Mouse Gone Wild
Engineer: Jim Fox...
Producer: Ayoola Daramola; Doctor Dread...
Distributor: BMG (distributor)
Notes: Personnel: Eek-A-Mouse (vocals); Ayoola (spoken vocals, various instruments, programming). Recording information: Lion & Fox. Photographer: Michael Stewart. If Eek-A-Mouse still conjures up a vision of a six-foot Jamaican in a mouse costume squeaking in infectious and anthemic gibberish, then Mouse Gone Wild will come as a shock. The rodent scampered off the scene many years ago, and has apparently been living large in Bel Air ever since, as he explains on "American Dream." He is out of sight and out of his mind, or so he seems on the disturbing "Schizophrenic," a maniac who joins "Hannibal the Cannibal" at the dinner table. However, Eek is a mouse with rich tastes, an "Uptown Dread" with wads of cash, enthralled by the sexy "American Girl" who knows how to "Wine" on the dancefloor. And he knows how to wine and dine the rich and famous, chatting up every "Diva" in the land, coming to the defense of Martha Stewart and even attempts to entice Hillary Clinton into his mouse hole on one of the most amusing numbers on the set. By the time Eek sends out the booty call of "Pussy and the Mouse," the faint of heart will be grabbing a broom to swat this seductive ball of fur back into his box. But Eek wasn't born in a gilded cage, and he well remembers how hard life was in the "Ghetto." His anger at the injustices and violence visited upon its denizens and himself remains raw, as he snaps out a list of casualties, all of whom he scathingly lays at the door of the police. The lyrics of "Ghetto" provide the background for the set opener "Police Chase" while also acting as the backdrop for "Lick Shot," where the gun-toting mouse revisits his past, and as the magnums ring out, Kingston's ghettos dissolve into ghost towns. The death and despair found there are just one of the bonds that tie yardie life to hip-hop culture, and why everyone now wants to talk "Jamaicanese." Within, Eek name checks the current crop of rappers jumping on the bashment bandwagon, then teaches hip-hop a history lesson about the true originators. Seething rhythms and moody atmospheres wash across the set, all laid down by Ayoola Daramola, who provides the perfect backing for the newly revitalized Eek, with Tricky offering up two fabulous remixes. The Wild Mouse is not the cuddly rodent of old, but a smart, world-wise mouse still entertaining, still amusing, but with salient opinions on contemporary climes and times to the fore. A dramatic return, and a much welcomed one. ~ Jo-Ann Greene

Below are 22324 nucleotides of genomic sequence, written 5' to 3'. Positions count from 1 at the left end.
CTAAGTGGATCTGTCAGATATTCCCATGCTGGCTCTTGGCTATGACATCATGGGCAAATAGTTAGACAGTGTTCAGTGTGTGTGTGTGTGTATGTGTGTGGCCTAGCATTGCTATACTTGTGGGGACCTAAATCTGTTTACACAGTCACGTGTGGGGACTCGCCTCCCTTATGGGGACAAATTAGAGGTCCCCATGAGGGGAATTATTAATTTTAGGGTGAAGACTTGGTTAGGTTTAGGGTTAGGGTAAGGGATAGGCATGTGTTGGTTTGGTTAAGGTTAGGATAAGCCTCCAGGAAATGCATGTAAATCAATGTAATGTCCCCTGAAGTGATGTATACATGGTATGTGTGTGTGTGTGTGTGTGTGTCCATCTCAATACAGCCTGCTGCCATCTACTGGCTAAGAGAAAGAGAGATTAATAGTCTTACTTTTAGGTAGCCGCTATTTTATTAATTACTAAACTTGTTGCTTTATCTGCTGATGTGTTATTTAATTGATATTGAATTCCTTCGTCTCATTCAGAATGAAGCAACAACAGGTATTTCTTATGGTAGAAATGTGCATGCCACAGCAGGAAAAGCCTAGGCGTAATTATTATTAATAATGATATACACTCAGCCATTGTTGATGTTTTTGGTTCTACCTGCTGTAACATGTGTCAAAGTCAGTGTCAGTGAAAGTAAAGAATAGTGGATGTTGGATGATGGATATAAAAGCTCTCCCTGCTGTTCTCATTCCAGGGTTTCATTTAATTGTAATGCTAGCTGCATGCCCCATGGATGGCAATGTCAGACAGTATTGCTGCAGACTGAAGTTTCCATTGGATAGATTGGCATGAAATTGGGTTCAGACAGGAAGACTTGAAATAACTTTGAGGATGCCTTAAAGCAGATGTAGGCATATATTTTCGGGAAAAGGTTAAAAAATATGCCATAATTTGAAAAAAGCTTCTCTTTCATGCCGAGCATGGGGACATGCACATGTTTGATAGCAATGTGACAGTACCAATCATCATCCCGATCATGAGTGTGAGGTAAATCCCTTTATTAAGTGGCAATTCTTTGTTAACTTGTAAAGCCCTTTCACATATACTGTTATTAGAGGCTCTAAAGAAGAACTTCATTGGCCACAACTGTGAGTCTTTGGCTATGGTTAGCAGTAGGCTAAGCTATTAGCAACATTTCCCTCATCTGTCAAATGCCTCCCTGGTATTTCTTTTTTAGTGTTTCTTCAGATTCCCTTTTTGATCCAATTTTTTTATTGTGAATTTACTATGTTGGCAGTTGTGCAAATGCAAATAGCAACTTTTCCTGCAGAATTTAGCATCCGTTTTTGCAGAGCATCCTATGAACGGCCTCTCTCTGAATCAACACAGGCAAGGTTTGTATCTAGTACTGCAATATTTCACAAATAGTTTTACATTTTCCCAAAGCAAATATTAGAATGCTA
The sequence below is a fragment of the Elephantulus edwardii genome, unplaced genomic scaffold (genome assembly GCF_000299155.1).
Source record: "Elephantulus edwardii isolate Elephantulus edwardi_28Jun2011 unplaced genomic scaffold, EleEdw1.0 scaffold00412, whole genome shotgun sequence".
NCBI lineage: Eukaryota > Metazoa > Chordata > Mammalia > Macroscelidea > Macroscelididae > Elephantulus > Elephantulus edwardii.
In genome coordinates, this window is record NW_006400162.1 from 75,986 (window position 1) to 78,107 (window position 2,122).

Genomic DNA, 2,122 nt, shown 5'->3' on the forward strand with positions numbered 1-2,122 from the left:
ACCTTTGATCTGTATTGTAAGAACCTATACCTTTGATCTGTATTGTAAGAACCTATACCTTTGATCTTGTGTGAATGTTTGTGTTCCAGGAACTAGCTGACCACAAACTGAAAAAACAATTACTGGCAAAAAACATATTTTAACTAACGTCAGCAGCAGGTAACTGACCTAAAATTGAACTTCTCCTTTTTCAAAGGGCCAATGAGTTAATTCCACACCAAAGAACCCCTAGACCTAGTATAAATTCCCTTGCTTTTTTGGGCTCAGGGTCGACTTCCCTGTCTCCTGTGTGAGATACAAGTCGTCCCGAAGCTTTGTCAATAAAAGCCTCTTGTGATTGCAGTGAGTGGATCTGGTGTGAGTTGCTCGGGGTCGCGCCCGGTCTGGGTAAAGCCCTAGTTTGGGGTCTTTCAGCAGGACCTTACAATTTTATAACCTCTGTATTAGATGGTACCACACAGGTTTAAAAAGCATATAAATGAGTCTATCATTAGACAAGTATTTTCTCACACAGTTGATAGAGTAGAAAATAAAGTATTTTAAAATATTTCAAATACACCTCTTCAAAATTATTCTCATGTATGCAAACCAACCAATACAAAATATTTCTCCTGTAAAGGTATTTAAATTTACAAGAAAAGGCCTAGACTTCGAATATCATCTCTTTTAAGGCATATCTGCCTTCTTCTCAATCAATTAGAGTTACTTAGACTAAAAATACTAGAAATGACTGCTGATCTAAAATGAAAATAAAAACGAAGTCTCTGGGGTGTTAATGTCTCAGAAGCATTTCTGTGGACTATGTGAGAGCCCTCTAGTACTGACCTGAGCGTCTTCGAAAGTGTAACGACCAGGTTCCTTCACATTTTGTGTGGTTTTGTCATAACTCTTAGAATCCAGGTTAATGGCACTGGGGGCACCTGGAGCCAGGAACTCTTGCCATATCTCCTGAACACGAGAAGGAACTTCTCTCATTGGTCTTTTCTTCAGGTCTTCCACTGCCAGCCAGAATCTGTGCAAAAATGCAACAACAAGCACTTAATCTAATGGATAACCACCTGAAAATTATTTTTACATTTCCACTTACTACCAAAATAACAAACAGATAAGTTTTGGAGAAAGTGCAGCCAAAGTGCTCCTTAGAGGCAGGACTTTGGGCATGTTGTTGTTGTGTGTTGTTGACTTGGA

While his take on reggae and dub retains much of the soulful intensity of his contemporaries, Eek-a-Mouse (born Ripton Hylton in 1957) was the first artist to realize the genre's capacity for humor. Half Lee Perry and half Slick Rick, Eek-a-Mouse pioneered the "singjaying" style of toasting--an expressive mixture of scat, gibberish, melodic riffs, and rapping--that has influenced MCs from Sean Paul to Snoop Doggy Dogg. After a breakout performance at the 1981 Reggae Sunsplash Festival, the Kingston, Jamaica-born artist enjoyed a career of impressive longevity, prolific output, and consistently high quality.
Also Appears On:
Banton, Buju Banton, Pato Black Uhuru Cobra Cocoa Tea Don Chezina, Don Dread, Mikey Grant, Eddy Hammond, Beres Jean, Wyclef Kamoze, Ini Man, Beenie Pint, Half Priest, Maxi Professor, Mad Ranking Roger Ranks, Shabba Shaggy Shinehead Shirley, Roy Sly & Robbie Snoop Dogg Steel Pulse Tiger Yankee, Daddy Yellowman
Alcapone, Dennis Big Youth Black Uhuru Culture Dillinger King Tubby Pablo, Augustus Spear, Burning Trinity U-Roy
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